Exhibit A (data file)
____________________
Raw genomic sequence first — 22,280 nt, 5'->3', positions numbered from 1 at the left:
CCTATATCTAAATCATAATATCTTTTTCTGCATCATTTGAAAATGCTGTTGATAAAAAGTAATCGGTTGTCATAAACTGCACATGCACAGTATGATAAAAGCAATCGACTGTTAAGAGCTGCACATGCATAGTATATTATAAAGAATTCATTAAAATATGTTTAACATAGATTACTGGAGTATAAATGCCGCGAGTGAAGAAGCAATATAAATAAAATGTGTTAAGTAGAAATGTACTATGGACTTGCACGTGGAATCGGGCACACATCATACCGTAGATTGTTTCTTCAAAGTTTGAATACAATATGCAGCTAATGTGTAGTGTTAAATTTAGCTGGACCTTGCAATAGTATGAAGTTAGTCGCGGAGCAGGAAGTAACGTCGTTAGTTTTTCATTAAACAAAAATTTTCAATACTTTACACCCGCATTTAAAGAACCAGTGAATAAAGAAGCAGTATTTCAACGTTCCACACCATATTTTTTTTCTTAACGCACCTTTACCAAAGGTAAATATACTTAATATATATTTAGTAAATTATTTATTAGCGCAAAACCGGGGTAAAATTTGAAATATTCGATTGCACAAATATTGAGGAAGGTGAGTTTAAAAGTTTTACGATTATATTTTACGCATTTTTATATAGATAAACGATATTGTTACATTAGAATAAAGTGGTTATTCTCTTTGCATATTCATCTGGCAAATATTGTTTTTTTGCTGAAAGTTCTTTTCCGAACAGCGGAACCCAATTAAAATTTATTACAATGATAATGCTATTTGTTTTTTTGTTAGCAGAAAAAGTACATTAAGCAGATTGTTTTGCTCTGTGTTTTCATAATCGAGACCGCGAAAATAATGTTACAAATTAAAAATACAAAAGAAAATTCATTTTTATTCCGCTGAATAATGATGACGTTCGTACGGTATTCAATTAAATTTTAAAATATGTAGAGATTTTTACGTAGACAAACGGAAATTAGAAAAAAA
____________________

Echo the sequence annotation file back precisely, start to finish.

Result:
Raw genomic sequence first — 22,280 nt, 5'->3', positions numbered from 1 at the left:
CCTATATCTAAATCATAATATCTTTTTCTGCATCATTTGAAAATGCTGTTGATAAAAAGTAATCGGTTGTCATAAACTGCACATGCACAGTATGATAAAAGCAATCGACTGTTAAGAGCTGCACATGCATAGTATATTATAAAGAATTCATTAAAATATGTTTAACATAGATTACTGGAGTATAAATGCCGCGAGTGAAGAAGCAATATAAATAAAATGTGTTAAGTAGAAATGTACTATGGACTTGCACGTGGAATCGGGCACACATCATACCGTAGATTGTTTCTTCAAAGTTTGAATACAATATGCAGCTAATGTGTAGTGTTAAATTTAGCTGGACCTTGCAATAGTATGAAGTTAGTCGCGGAGCAGGAAGTAACGTCGTTAGTTTTTCATTAAACAAAAATTTTCAATACTTTACACCCGCATTTAAAGAACCAGTGAATAAAGAAGCAGTATTTCAACGTTCCACACCATATTTTTTTTCTTAACGCACCTTTACCAAAGGTAAATATACTTAATATATATTTAGTAAATTATTTATTAGCGCAAAACCGGGGTAAAATTTGAAATATTCGATTGCACAAATATTGAGGAAGGTGAGTTTAAAAGTTTTACGATTATATTTTACGCATTTTTATATAGATAAACGATATTGTTACATTAGAATAAAGTGGTTATTCTCTTTGCATATTCATCTGGCAAATATTGTTTTTTTGCTGAAAGTTCTTTTCCGAACAGCGGAACCCAATTAAAATTTATTACAATGATAATGCTATTTGTTTTTTTGTTAGCAGAAAAAGTACATTAAGCAGATTGTTTTGCTCTGTGTTTTCATAATCGAGACCGCGAAAATAATGTTACAAATTAAAAATACAAAAGAAAATTCATTTTTATTCCGCTGAATAATGATGACGTTCGTACGGTATTCAATTAAATTTTAAAATATGTAGAGATTTTTACGTAGACAAACGGAAATTAGAAAAAAA